Friday 25 December 2020 9:21 am

The history of your Christmas dinner, from steamed sheep's head to traditional turkey

James Cochran is co-owner and executive chef Islington restaurant 12:51
, City A.M.

This year will be a Christmas like no other for many of us. Sadly, there are going to be some people who won’t get to spend it with the ones they love. But whether you are with your close family or on your own, food can help bring a bit of joy to the festive season.

For me, Christmas is always about indulging, with a slap-up dinner at the heart of things. When most people think Christmas dinner, they think turkey, roast potatoes, Brussel sprouts, parsnips, pigs in blankets, stuffing, gravy, and cranberry sauce. For many, turkey is the centrepiece. December’s favourite dish has come a long way from humble origins to the familiar festive feast we know and love.

The food we eat on 25 December has its roots from before the Middle Ages, but it’s the Victorians that gave birth to Christmas as we know it. Things kicked off in Medieval Britain with the wealthy dining on goose, woodcock, venison, and, with the king’s permission, swan. If the poor were lucky, they might get some of the “pluck” from the venison—the heart, liver, tongue and brain. Known as ‘umbles, it would be mixed with vegetables and spice and made into a pie.

Turkey is at the top of the shopping list for most meat eaters nowadays. But it took centuries for the big bird to become the go-to main course. Legend has it that King Henry VIII was the first monarch to enjoy turkey on Christmas Day but during the reign of Elizabeth I people were feasting on sweetmeats like slices of bacon, coated with ground almonds and sugar and washing it down with a frothy hot, spiced, cider or ale called lambswool.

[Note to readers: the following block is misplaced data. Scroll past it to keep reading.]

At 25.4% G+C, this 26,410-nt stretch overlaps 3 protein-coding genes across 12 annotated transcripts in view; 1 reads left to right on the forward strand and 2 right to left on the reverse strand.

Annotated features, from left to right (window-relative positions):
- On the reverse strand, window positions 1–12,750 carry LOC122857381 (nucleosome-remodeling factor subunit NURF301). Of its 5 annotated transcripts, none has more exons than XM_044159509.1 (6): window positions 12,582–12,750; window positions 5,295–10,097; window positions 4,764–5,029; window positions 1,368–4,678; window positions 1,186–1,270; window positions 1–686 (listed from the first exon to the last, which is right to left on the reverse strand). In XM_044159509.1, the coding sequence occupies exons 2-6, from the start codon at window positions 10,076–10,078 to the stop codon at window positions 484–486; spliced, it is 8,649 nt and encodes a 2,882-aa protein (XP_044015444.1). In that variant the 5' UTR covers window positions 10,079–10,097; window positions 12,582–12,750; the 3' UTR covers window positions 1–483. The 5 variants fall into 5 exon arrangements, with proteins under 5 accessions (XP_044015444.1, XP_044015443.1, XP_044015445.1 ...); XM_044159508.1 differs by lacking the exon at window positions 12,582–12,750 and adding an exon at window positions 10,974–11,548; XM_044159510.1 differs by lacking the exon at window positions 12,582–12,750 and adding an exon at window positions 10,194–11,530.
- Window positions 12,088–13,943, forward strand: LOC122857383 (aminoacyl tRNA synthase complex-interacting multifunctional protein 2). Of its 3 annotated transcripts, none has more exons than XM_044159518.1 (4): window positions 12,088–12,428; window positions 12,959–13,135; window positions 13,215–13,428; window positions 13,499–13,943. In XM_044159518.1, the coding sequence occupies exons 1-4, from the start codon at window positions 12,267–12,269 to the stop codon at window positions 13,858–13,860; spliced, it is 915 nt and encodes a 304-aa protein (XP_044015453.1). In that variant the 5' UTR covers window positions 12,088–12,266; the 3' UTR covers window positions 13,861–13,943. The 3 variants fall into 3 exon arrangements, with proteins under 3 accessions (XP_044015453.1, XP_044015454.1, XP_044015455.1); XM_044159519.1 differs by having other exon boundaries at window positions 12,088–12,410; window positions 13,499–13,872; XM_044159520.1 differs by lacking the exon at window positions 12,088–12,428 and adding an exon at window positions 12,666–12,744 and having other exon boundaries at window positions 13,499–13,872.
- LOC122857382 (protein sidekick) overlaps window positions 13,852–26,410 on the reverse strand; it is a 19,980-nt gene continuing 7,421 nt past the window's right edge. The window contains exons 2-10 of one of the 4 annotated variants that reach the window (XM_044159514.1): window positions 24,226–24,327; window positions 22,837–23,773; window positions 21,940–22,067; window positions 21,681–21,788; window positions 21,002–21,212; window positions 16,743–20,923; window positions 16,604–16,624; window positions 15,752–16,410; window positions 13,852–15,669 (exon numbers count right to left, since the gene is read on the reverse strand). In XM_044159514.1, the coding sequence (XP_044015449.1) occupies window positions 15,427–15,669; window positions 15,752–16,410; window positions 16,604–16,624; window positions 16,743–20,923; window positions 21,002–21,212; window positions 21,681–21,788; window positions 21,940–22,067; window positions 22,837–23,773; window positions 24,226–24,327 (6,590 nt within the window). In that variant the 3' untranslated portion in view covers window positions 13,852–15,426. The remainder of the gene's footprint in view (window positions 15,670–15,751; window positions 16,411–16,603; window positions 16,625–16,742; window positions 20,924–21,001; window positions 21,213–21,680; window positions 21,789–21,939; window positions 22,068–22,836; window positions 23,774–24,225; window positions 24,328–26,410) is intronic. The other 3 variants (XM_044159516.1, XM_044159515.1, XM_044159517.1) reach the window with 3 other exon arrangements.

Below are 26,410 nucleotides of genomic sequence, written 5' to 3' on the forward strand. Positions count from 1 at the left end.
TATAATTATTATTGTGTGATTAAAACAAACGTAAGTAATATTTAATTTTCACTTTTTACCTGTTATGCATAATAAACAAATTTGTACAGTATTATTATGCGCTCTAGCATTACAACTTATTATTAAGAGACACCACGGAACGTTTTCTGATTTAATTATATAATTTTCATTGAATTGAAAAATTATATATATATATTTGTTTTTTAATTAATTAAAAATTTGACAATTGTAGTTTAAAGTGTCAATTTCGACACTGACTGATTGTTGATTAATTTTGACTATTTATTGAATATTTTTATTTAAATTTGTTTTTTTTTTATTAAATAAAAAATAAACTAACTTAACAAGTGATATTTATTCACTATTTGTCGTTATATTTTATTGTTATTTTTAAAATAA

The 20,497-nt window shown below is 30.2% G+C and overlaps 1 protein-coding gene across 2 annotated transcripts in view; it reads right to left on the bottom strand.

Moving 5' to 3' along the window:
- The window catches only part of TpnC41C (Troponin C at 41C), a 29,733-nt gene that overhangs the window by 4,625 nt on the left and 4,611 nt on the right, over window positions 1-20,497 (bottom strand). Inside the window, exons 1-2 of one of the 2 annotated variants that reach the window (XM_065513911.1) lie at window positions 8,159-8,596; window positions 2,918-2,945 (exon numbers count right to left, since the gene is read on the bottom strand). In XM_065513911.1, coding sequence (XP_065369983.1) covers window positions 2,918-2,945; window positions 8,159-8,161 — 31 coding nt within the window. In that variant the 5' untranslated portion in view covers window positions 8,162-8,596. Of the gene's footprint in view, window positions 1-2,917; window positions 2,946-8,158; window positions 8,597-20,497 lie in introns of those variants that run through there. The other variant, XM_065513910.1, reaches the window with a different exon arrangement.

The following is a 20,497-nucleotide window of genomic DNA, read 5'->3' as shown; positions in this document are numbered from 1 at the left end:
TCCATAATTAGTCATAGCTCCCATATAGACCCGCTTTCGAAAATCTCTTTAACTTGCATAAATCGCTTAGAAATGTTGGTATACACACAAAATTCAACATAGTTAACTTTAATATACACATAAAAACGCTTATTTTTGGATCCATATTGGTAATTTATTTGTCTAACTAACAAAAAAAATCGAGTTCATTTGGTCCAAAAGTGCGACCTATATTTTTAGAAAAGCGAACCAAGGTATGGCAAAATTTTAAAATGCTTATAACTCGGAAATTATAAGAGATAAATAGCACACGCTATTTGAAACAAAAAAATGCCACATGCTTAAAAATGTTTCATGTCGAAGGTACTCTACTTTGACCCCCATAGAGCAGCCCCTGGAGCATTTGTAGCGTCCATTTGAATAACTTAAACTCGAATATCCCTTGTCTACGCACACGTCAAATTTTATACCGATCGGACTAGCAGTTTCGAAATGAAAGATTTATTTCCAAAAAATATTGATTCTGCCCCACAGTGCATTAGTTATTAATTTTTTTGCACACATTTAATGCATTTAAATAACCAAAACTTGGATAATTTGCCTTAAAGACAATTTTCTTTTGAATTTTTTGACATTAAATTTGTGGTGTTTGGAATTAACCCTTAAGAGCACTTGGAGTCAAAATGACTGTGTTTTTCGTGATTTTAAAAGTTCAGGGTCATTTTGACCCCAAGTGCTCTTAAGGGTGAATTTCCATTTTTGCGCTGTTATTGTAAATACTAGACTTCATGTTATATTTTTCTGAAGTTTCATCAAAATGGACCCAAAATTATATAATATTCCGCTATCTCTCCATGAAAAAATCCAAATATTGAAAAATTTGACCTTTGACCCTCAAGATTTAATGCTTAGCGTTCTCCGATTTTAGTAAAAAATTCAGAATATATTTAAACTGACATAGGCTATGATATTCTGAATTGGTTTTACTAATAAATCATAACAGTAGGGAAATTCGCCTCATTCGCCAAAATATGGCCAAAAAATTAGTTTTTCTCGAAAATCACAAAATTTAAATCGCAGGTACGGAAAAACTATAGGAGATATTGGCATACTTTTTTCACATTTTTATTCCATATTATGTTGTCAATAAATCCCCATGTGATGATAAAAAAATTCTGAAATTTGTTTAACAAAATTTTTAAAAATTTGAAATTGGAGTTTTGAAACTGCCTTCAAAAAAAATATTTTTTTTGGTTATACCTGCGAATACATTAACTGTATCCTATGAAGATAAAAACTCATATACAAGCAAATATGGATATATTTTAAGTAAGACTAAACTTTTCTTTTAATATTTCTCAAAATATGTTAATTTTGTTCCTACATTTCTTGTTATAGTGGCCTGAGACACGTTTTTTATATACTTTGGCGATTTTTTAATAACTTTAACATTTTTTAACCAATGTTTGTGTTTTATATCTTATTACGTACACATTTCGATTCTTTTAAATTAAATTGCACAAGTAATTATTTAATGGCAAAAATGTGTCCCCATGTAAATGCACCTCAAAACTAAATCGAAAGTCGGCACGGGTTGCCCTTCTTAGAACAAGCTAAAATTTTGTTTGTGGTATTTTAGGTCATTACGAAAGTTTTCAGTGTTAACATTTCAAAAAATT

Various meats were eaten until Queen Victoria’s reign when turkey took the Christmas crown. However, even then most families couldn’t afford turkey at Christmas so made do with beef or goose with the poorest catching rabbits.

Everyone loves a roast potato, and they come with their own history trail to make it onto Christmas plates. When Europeans began sailing the world, they brought spuds back from South America. Fast forward a few centuries and it was Queen Victoria again who set the trend to put the humble potato to the Christmas menu. At the time, however, roast wasn’t the potato of choice. Royals plumped for mash.

By the turn of the 20th century people came to expect certain staples at Christmas. But during the Second World War, turkey was in short supply. To keep spirits up people created fake Christmas food such as mock turkey shaped from other meats such as the afore mentioned rabbit or mutton.

In other parts of the world Christmas dinner looks decidedly different. From roast suckling pig and blood sausage in Puerto Rico, to boiled ham and a side of eggs mixed with anchovies in Sweden, cod and boiled potatoes in Portugal, Jamaican curry goat or stewed oxtail, or an Indian biryani with chicken or mutton.

In parts of Norway a whole steamed sheep’s head is on the menu, with the ear and eye meant to be eaten first while the brain is taken out and served boiled or fried or eaten straight out of the head.

For a special treat the men in Greenland serve the women a meal consisting of strips of whale blubber encased in whale fat and the flesh from birds called auks buried in sealskin for months and served as it begins to decompose.

For many Jewish people living in America, the tradition is to eat Chinese food as they’re always open on Christmas Day. While in Japan, Christmas dinner revolves around one of my favourite foods, fried chicken, washed down with some warm sake. The tradition began in 1974 when KFC launched their ‘Kentucky for Christmas’ advertising campaign and it just grew and grew.

If you find yourself alone this year, I say you should still cook yourself a festive feast. You don’t have to do a whole bird or a heap of spuds – but if you have already bought a lot you can use the leftovers in the days after Christmas for a few easy, stress-free and delicious dinners – and it saves on waste.

It will be hard, but we can get through this. A bit of guilt free grub and festive cheer is just what we need. I love nothing more than tucking into all the delights Christmas has to offer and that’s exactly what I’ll be doing come 25 December.